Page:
With throbbing hearts we asked one another the meaning of these strange proceedings. Some supposed they were to receive their acquittal; others, still more sanguine, believed they were taken out of the room to be paroled, preparatory to an exchange.

I was sick, too, but rose to my feet, oppressed with a nameless fear. A half crazy Kentuckian, who was with the Tennesseeans, came to me and wanted to play a game of cards. I struck the greasy pack out of his hands, and bade him leave me.

A moment after, the door opened, and George D. Wilson entered, his step firm and his form erect, but his countenance pale as death. Some one asked a solution of the dreadful mystery, in a whisper, for his face silenced every one.

The raiders hanged June 18, 1862

  • William Hunter Campbell, a civilian
  • Pvt. Samuel Robertson
  • Sgt. Major Marion Ross
  • Sgt. John Scott
  • Pvt. Charles Shadrack
  • Pvt. Samuel Slavens
  • Pvt. George Davenport Wilson

“We are to be executed immediately,” was the awful reply, whispered with thrilling distinctness. The others came in all tied, ready for the scaffold. Then came the farewells — farewells with no hope of meeting again in this world! It was a moment that seemed an age of measureless sorrow.

Our comrades were brave; they were soldiers, and had often looked death in the face on the battle-field. They were ready, if need be, to die for their country; but to die on the scaffold — to die as murderers die — seemed almost too hard for human nature to bear.

Then, too, the prospect of a future world, into which they were thus to be hurled without a moment’s preparation, was black and appalling. Most of them had been careless, and had no hope beyond the grave. Wilson was a professed infidel, and many a time had argued the truth of the Christian religion with me for a half day at a time; but in this awful hour he said to me:

“Pittenger, I believe you are right, now! Oh! try to be better prepared when you come to die than I am.” Then, laying his hand on my head with a muttered “God bless you,” we parted.

Shadrack was profane and reckless, but good-hearted and merry. Now, turning to us with a voice, the forced calmness of which was more affecting than a wail of agony, he said:

“Boys, I am not prepared to meet Jesus.”

When asked by some of us in tears to think of heaven, he answered, still in tones of thrilling calmness, “I’ll try! I’ll try! But I know I am not prepared.”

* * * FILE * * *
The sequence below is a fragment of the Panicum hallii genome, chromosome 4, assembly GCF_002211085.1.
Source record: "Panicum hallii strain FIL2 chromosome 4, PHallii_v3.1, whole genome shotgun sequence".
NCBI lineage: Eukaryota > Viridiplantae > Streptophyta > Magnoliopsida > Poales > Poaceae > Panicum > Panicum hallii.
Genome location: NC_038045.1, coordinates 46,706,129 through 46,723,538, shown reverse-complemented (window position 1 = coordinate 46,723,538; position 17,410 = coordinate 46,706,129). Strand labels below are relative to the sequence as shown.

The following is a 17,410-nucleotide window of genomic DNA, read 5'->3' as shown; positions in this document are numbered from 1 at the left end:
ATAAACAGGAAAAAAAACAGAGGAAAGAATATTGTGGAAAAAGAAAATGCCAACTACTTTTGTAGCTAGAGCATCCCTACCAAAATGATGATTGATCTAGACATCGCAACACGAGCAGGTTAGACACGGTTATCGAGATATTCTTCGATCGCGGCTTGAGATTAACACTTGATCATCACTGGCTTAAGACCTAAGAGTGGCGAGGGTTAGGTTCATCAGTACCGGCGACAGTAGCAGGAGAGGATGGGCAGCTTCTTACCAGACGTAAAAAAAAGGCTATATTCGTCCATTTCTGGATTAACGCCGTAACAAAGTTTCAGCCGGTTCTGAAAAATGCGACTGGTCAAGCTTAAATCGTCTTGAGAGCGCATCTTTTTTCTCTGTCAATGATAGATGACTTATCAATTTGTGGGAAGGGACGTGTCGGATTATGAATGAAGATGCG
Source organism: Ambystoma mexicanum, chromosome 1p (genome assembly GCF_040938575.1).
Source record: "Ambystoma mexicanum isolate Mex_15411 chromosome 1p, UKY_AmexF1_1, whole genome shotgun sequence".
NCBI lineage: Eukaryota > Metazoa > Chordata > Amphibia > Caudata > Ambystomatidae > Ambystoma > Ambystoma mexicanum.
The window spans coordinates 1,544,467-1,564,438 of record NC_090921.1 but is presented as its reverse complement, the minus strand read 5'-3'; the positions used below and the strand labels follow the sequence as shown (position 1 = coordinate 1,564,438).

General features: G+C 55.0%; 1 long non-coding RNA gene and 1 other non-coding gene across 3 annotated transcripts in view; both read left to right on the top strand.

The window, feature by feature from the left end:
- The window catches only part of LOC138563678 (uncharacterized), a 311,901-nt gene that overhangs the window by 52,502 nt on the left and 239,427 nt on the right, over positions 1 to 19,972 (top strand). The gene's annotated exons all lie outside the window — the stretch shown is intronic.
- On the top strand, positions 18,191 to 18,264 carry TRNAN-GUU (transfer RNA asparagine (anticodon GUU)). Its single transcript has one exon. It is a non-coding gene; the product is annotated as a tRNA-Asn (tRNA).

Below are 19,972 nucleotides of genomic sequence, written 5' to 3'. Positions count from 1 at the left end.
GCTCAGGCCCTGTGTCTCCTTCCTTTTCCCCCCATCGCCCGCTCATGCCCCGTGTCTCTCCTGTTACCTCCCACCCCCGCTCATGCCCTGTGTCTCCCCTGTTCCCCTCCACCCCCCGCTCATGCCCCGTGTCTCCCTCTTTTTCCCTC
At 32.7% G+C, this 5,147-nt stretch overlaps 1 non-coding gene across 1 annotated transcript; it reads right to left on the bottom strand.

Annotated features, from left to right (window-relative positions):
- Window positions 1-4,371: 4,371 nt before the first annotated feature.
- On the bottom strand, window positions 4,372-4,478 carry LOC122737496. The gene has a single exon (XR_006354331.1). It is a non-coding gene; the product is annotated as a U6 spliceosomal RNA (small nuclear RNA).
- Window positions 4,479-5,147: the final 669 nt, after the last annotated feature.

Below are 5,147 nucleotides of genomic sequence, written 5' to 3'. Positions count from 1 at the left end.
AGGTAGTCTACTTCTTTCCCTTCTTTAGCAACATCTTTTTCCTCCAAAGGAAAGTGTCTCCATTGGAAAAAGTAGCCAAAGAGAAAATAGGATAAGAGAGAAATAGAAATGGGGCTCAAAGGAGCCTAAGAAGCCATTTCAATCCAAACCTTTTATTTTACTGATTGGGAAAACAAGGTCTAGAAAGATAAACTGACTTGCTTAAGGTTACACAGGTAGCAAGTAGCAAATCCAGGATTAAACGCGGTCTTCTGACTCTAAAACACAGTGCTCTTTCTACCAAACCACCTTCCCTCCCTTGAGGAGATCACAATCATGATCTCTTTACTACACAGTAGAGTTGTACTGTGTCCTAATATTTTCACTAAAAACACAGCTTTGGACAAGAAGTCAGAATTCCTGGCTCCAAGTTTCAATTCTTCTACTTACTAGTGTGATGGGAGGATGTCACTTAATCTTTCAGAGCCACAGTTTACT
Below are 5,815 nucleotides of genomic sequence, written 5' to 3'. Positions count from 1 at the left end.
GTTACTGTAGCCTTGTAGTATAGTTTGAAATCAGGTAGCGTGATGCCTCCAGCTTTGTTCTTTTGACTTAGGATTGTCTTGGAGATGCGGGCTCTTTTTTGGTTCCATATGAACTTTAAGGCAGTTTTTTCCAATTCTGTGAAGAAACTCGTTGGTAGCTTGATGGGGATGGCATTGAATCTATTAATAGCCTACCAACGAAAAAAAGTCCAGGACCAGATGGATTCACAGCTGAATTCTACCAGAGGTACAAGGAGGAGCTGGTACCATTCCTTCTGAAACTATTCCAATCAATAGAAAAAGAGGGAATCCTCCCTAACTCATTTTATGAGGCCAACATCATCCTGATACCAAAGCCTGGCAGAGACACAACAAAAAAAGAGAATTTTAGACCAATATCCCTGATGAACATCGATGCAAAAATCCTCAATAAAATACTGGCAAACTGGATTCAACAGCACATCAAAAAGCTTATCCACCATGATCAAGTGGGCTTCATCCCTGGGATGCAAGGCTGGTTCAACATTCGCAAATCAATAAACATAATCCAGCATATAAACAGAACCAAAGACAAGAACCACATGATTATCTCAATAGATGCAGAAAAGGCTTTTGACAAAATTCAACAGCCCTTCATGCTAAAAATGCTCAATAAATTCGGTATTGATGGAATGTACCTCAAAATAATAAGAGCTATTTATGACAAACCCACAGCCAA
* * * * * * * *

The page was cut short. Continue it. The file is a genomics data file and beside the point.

Slavens, who was a man of immense strength and iron resolution, turned to his friend Buffum, and could only articulate, “Wife — children — tell” — when utterance failed.

Scott was married only three days before he came to the army, and the thought of his young and sorrowing wife nearly drove him to despair. He could only clasp his hands in silent agony.

Ross was the firmest of all. His eyes beamed with unnatural light, and there was not a tremor in his voice as he said, “Tell them at home, if any of you escape, that I died for my country, and did not regret it.”

All this transpired in a moment, and even then the Marshal and other officers standing by him in the door, exclaimed:

“Hurry up there! come on! we can’t wait!”

In this manner my poor comrades were hurried off. Robinson, who was too sick to walk, was dragged away with them. They asked leave to bid farewell to our other boys, who were confined in the adjoining room, but it was sternly refused!

Thus we parted. We saw the death cart containing our comrades drive off, surrounded by cavalry. In about an hour it came back empty. The tragedy was complete!

Later in the evening, the Provost-Marshal came to the prison, and, in reply to our questions, informed us that our friends “Had met their fate as brave men should die everywhere.”


((cc) image from Jason Riedy).

The next day we obtained from the guards, who were always willing to talk with us in the absence of the officers, full particulars of the seven-fold murder.